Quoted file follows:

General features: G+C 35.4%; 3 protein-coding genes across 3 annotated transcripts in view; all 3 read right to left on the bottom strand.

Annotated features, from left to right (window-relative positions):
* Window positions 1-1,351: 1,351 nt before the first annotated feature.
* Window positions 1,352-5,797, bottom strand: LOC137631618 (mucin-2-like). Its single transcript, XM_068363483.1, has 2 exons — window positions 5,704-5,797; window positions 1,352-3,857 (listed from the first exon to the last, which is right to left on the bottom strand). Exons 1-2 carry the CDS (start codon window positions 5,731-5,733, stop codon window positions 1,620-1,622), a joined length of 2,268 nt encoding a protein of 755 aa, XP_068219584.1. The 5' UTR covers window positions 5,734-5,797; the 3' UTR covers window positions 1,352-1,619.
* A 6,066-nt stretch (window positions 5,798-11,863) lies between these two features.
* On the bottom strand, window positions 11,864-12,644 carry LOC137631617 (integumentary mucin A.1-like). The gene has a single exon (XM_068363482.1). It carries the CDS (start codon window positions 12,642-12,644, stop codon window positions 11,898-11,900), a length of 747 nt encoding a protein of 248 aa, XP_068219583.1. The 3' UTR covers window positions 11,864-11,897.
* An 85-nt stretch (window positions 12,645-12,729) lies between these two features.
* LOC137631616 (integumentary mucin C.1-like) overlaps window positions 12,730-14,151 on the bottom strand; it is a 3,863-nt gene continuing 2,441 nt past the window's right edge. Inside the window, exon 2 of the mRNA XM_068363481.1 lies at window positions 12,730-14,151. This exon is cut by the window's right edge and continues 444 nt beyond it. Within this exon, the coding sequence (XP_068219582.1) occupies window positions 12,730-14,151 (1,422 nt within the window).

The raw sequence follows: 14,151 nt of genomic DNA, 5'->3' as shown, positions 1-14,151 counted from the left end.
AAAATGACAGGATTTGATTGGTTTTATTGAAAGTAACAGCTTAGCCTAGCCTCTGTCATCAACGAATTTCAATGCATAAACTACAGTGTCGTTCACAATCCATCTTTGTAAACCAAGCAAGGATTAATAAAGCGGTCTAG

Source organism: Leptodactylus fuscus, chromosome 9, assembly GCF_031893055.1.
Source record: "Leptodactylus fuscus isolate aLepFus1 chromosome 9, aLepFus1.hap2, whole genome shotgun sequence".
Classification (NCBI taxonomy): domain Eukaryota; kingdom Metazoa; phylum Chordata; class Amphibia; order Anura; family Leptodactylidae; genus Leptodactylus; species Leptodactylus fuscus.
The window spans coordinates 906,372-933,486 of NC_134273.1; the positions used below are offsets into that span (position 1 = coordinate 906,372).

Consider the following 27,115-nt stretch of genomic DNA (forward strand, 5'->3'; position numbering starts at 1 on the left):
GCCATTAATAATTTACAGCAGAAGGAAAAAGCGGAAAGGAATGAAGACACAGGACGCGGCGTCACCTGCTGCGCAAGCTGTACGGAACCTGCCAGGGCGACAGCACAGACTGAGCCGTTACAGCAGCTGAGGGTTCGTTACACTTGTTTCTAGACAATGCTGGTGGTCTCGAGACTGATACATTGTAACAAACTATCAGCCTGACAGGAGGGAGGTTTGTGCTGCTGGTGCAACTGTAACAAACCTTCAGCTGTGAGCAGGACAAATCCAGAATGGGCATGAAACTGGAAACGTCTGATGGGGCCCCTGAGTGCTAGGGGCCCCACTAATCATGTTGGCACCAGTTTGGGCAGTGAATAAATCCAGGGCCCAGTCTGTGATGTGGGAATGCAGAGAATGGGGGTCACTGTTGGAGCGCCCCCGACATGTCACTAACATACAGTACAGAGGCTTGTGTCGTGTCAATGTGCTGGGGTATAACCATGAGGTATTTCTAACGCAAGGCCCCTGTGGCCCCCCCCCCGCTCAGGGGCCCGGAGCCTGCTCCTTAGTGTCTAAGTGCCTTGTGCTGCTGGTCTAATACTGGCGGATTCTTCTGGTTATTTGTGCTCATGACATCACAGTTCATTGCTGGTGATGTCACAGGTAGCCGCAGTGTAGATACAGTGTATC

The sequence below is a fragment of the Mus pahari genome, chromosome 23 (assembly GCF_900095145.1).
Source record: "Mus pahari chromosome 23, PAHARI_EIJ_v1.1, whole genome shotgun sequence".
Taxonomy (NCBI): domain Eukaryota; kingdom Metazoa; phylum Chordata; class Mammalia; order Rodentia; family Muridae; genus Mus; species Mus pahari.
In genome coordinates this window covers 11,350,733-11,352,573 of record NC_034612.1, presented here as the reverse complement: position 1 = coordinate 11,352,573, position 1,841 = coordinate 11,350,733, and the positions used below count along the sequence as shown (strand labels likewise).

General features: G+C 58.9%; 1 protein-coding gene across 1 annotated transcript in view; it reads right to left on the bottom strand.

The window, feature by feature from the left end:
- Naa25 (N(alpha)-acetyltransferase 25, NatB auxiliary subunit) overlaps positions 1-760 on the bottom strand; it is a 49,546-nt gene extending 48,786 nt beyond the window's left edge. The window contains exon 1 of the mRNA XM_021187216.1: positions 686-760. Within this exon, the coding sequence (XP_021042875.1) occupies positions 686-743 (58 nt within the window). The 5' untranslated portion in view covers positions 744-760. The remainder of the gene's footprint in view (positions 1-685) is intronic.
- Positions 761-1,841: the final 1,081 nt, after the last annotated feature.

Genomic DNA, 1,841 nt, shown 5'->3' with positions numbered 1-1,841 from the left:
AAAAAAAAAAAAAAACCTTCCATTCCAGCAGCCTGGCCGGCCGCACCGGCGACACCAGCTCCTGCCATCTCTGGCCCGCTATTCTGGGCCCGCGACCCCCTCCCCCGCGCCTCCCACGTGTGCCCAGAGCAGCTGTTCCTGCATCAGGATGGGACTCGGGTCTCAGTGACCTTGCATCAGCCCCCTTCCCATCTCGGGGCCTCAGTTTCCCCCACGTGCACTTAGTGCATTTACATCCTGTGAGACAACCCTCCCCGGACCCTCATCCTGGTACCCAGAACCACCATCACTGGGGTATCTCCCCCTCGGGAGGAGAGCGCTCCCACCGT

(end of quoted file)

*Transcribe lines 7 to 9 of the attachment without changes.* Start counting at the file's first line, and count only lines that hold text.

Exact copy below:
* An 85-nt stretch (window positions 12,645-12,729) lies between these two features.
* LOC137631616 (integumentary mucin C.1-like) overlaps window positions 12,730-14,151 on the bottom strand; it is a 3,863-nt gene continuing 2,441 nt past the window's right edge. Inside the window, exon 2 of the mRNA XM_068363481.1 lies at window positions 12,730-14,151. This exon is cut by the window's right edge and continues 444 nt beyond it. Within this exon, the coding sequence (XP_068219582.1) occupies window positions 12,730-14,151 (1,422 nt within the window).

The raw sequence follows: 14,151 nt of genomic DNA, 5'->3' as shown, positions 1-14,151 counted from the left end.